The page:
Over a lifetime, some Lancaster County residents may have seen a fox with mange. Hunters may have glimpsed an infected coyote. It’s a horrible sight with clumps of hair missing from the beautiful animals. Now, unfortunately, the scourge of mange has spread to bears, and the Pennsylvania Game Commission recently declared that the highly contagious disease has reached epidemic proportions in the state’s population. Though mange can and does kill bears, the Game Commission says there is no evidence that populations are declining because of it.Still, bears increasingly susceptible to mange in Pennsylvania suffer in the wild, and the Game Commission feels the time has come to know more. It has launched an extensive study along with Penn State.The capturing of 36 bears around the state has already begun. Each will be fitted with radio collars so they can be tracked for two years and studied by a group of biologists, immunologists and entomologists from Penn State’s College of Agricultural Sciences.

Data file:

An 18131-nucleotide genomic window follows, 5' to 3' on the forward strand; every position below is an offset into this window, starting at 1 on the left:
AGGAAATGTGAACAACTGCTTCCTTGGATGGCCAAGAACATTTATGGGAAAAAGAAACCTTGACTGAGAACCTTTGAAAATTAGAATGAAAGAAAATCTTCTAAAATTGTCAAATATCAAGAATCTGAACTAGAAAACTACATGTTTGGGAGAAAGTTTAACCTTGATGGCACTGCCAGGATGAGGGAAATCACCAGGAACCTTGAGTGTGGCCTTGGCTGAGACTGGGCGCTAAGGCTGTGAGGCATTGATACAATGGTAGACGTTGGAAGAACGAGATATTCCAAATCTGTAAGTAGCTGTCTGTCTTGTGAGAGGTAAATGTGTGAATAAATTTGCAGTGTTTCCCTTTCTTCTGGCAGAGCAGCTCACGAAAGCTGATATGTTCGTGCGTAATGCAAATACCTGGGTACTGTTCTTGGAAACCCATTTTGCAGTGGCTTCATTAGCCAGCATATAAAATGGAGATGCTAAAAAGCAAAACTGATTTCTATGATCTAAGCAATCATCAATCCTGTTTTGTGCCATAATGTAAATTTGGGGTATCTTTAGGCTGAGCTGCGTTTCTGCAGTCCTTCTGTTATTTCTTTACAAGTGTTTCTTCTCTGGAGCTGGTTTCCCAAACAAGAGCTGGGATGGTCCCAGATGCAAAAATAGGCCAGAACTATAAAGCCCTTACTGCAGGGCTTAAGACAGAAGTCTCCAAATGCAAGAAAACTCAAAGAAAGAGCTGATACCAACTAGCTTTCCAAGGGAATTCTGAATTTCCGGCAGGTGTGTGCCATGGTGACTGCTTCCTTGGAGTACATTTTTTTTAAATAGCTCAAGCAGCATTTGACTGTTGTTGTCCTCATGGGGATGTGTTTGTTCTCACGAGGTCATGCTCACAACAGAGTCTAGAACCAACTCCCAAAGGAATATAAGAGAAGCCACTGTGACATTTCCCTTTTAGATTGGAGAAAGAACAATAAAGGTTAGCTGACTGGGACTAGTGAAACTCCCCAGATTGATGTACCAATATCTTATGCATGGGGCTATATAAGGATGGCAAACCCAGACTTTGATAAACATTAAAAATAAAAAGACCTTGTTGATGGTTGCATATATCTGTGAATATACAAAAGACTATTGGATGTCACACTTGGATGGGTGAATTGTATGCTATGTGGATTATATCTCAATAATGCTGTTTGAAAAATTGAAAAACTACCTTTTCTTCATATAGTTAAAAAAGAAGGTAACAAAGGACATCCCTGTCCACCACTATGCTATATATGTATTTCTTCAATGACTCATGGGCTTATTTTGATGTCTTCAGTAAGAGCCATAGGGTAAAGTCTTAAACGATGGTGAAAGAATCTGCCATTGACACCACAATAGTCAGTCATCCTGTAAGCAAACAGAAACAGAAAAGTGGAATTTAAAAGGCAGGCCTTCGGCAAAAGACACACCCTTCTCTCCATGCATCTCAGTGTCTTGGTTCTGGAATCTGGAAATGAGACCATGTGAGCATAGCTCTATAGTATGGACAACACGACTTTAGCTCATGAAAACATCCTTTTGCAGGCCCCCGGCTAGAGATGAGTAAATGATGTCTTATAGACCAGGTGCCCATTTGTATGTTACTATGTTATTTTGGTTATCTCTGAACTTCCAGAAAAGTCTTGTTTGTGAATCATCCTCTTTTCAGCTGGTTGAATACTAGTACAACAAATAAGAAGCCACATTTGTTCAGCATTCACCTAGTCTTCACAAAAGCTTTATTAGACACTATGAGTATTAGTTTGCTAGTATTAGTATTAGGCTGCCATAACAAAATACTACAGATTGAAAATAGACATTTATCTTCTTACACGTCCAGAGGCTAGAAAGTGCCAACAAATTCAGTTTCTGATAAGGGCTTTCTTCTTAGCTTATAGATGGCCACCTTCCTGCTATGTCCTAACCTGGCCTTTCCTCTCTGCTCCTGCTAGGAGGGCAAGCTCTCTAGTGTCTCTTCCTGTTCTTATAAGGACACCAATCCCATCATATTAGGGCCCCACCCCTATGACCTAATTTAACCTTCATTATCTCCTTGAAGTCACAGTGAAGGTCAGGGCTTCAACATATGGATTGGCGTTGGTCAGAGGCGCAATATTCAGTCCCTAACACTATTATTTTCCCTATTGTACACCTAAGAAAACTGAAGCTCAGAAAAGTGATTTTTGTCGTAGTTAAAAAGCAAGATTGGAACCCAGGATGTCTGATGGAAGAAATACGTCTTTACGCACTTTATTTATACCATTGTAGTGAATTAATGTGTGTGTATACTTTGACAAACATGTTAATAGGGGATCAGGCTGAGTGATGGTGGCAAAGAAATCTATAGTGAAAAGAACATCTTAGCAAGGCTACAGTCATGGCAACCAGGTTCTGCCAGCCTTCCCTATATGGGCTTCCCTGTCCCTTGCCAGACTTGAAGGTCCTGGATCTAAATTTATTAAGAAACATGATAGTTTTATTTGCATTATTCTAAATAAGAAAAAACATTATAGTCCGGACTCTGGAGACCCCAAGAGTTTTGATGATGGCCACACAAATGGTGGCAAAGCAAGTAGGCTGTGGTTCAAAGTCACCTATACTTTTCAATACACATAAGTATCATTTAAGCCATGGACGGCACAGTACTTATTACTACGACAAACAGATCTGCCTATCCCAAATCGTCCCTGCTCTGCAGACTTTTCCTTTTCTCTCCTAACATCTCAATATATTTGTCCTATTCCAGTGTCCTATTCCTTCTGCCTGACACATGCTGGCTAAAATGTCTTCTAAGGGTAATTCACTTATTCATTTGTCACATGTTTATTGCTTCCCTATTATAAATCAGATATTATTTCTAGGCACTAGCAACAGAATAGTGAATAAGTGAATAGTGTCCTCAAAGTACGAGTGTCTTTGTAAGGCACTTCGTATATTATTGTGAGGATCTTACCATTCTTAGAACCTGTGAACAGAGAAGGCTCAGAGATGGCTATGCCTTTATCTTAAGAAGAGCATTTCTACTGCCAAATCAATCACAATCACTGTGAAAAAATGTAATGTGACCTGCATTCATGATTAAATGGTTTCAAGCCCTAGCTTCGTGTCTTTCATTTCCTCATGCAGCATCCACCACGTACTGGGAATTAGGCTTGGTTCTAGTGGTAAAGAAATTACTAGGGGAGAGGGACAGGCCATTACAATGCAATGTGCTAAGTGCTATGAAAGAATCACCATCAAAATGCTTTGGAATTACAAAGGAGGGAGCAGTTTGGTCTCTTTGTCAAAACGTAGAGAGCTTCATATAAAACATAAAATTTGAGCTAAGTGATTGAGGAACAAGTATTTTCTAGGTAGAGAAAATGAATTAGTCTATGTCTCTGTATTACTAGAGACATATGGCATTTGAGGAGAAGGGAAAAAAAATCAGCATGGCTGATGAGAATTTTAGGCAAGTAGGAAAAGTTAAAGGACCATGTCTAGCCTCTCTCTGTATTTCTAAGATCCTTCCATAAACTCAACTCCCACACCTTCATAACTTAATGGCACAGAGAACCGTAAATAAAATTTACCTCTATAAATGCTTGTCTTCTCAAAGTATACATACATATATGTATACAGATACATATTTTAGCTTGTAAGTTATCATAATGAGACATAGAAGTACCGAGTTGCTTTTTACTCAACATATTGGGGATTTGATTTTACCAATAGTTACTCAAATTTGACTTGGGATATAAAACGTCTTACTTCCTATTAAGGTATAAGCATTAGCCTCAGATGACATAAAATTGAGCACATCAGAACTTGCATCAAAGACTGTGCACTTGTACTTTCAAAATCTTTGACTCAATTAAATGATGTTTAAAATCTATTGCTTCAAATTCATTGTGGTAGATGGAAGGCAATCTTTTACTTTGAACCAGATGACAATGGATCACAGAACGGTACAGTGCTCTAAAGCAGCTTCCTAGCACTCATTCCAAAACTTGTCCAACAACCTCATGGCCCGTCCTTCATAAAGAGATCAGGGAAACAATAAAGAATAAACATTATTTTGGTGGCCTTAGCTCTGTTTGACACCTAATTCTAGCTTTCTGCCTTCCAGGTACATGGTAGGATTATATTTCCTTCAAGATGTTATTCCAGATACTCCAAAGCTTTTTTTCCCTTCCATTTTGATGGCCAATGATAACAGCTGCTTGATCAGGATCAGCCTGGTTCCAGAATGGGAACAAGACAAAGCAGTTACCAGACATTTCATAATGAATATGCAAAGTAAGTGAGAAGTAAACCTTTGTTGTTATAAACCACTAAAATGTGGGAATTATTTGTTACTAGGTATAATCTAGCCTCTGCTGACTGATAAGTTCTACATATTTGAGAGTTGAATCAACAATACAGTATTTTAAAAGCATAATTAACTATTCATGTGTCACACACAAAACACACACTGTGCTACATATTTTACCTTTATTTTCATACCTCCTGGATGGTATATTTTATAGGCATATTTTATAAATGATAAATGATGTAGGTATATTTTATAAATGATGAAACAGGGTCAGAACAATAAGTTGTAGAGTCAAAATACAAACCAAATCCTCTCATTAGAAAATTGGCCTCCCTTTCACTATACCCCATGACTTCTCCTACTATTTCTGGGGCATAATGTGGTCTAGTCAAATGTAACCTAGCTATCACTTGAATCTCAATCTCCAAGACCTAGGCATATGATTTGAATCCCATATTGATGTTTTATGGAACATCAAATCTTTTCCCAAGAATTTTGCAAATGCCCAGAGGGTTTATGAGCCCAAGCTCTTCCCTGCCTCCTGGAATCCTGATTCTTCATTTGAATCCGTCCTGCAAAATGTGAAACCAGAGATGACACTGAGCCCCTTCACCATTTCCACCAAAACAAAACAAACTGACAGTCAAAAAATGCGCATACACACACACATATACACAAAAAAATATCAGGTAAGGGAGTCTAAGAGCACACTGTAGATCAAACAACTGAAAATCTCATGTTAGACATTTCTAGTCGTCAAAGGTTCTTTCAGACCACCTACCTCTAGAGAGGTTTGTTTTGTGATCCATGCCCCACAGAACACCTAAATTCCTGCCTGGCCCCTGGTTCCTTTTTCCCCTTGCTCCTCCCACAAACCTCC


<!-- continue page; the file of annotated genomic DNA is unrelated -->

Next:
Many schools across the country are struggling with a crippling teacher shortage. The number of students entering university-based teacher preparation programs has steadily declined and the number of teachers retiring or getting ready to retire is increasing; adding to this, current working conditions and public perceptions of the teaching profession have led to increased turnover rates — and according to some organizations, this growing shortage of teachers is at crisis level.This is especially true for rural communities, including in Colorado. Alternative licensure pathways, including residency models of entering the teaching profession, have been a lifeline for finding and keeping rural teachers in the state.The state’s 2016-17 Educator Preparation Report submitted by the Colorado Department of Higher Education [CDHE] and the Colorado Department of Education [CDE] indicates the state has seen “record low enrollment numbers” in educator preparation programs in recent years. Last year, Colorado’s legislature passed a law to allow retired teachers to be rehired without affecting their pensions. This effort has supported small Colorado districts, such as the Montezuma-Cortez School District. However, it is far from a long-term solution.Colorado House Bill 17-1003, passed last year, required the Colorado Department of Higher Education and Colorado Department of Education to study the recruitment, preparation and retention of teachers, with attention to rural Colorado and specific ways to address the state’s shortage. The just completed legislative session included three bills put forward by legislators to address Colorado’s teacher shortage, including a bipartisan bill on loan forgiveness that would compensate teachers for their service in rural areas upon completion of a preparation program. But the urgency to meet the specific needs of rural school districts in Colorado, which are disproportionately affected by the current teacher shortage, is lost within the long list of the state’s potential action items.